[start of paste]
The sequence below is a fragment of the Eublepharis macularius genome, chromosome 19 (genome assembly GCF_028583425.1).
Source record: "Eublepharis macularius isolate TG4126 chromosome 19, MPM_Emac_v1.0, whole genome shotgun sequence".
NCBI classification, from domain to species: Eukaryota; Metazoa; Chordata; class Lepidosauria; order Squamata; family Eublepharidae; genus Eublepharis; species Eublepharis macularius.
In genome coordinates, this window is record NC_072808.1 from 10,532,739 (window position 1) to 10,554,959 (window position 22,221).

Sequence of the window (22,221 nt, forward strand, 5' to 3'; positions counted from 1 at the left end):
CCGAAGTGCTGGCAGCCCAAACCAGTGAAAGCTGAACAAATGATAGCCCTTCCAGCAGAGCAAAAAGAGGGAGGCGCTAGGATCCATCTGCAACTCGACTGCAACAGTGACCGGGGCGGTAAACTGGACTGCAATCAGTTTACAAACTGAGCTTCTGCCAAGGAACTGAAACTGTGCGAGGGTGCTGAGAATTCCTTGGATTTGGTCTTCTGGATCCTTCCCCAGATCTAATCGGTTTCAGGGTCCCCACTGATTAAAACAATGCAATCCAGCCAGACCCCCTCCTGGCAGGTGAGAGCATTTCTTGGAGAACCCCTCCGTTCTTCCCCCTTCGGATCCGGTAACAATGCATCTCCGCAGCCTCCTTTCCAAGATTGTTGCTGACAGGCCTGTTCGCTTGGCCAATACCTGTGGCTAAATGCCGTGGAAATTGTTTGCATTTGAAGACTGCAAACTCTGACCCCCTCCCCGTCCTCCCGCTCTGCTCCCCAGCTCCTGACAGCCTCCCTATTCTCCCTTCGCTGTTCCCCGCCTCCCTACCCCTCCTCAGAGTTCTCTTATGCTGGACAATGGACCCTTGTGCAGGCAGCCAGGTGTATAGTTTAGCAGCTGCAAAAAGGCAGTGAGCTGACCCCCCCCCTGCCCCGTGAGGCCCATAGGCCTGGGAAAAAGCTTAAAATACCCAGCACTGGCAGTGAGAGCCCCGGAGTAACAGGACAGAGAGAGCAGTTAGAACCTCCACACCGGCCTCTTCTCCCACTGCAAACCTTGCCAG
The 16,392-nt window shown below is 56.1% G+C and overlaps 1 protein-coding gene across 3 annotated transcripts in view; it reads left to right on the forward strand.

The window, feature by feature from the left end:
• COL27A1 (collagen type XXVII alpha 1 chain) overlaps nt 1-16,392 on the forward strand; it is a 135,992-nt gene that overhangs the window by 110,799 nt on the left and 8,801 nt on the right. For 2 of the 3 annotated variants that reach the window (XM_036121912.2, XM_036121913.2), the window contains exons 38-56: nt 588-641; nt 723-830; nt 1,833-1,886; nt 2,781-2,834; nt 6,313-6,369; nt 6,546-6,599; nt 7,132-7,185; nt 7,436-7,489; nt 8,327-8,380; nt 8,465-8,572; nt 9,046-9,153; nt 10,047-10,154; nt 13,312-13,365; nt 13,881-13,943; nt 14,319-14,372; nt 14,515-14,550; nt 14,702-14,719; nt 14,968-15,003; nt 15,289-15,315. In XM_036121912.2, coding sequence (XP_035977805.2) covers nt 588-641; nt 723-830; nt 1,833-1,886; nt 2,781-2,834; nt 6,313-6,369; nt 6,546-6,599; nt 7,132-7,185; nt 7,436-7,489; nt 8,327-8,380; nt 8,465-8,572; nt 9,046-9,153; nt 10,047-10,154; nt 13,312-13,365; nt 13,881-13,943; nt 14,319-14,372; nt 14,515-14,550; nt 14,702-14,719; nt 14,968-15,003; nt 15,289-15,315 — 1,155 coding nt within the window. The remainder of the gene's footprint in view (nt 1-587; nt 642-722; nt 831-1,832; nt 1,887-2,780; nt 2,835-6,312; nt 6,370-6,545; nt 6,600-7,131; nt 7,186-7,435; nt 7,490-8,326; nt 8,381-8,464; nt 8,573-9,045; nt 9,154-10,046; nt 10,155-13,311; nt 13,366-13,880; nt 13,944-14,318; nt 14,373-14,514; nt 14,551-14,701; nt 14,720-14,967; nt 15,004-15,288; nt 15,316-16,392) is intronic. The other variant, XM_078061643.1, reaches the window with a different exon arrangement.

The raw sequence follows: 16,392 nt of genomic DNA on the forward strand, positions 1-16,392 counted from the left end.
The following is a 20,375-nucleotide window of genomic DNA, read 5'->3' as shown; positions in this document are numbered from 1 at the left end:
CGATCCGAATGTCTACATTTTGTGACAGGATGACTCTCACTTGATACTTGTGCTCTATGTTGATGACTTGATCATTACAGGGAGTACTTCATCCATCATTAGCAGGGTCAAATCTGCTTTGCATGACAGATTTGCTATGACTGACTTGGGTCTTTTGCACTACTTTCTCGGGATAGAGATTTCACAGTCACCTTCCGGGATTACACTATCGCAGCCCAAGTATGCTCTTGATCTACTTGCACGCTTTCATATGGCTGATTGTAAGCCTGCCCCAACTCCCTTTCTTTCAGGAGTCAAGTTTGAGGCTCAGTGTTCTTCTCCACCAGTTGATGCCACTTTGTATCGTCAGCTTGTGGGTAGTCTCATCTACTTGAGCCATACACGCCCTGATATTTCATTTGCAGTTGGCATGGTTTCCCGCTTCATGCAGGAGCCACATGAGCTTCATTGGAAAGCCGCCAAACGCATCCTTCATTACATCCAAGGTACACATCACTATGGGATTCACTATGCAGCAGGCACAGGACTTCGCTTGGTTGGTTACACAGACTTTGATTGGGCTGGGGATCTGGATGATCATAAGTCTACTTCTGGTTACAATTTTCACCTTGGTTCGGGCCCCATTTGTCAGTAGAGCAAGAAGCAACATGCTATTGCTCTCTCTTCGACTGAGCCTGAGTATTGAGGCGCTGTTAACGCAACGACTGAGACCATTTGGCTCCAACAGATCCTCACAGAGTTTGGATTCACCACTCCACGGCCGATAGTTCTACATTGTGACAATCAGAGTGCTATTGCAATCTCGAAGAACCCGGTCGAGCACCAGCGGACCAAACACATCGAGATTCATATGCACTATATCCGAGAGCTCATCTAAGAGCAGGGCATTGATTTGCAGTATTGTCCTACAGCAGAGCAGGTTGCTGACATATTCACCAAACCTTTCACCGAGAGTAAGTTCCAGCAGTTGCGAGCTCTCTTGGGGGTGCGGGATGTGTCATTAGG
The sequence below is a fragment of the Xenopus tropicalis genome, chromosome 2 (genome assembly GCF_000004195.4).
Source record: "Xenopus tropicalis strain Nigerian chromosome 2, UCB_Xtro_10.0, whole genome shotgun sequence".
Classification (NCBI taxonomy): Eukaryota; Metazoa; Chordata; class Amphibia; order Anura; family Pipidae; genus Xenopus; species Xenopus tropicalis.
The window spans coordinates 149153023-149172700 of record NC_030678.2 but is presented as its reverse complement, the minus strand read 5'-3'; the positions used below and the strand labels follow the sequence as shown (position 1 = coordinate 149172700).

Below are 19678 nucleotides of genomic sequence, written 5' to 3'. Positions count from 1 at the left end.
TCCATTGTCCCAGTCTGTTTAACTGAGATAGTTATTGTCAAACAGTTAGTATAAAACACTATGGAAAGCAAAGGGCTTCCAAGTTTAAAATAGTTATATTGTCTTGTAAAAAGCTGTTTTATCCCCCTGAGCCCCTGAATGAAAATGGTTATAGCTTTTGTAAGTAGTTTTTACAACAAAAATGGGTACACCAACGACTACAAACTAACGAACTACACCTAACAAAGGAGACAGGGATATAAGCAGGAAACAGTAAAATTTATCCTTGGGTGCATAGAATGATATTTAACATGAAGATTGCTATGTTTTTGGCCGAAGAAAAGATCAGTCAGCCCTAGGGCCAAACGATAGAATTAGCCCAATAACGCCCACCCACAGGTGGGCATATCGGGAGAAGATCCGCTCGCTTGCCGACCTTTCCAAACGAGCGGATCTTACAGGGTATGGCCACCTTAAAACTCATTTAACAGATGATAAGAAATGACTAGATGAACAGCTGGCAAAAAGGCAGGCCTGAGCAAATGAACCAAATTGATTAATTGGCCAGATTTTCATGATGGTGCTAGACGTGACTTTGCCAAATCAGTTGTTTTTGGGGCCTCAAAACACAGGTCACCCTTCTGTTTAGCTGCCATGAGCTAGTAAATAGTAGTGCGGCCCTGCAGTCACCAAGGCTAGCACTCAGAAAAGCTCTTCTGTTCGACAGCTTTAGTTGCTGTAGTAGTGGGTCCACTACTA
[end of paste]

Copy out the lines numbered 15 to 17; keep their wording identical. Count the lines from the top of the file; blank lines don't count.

Classification (NCBI taxonomy): Eukaryota; Metazoa; Chordata; class Amphibia; order Anura; family Pipidae; genus Xenopus; species Xenopus tropicalis.
The window spans coordinates 149153023-149172700 of record NC_030678.2 but is presented as its reverse complement, the minus strand read 5'-3'; the positions used below and the strand labels follow the sequence as shown (position 1 = coordinate 149172700).

Below are 19678 nucleotides of genomic sequence, written 5' to 3'. Positions count from 1 at the left end.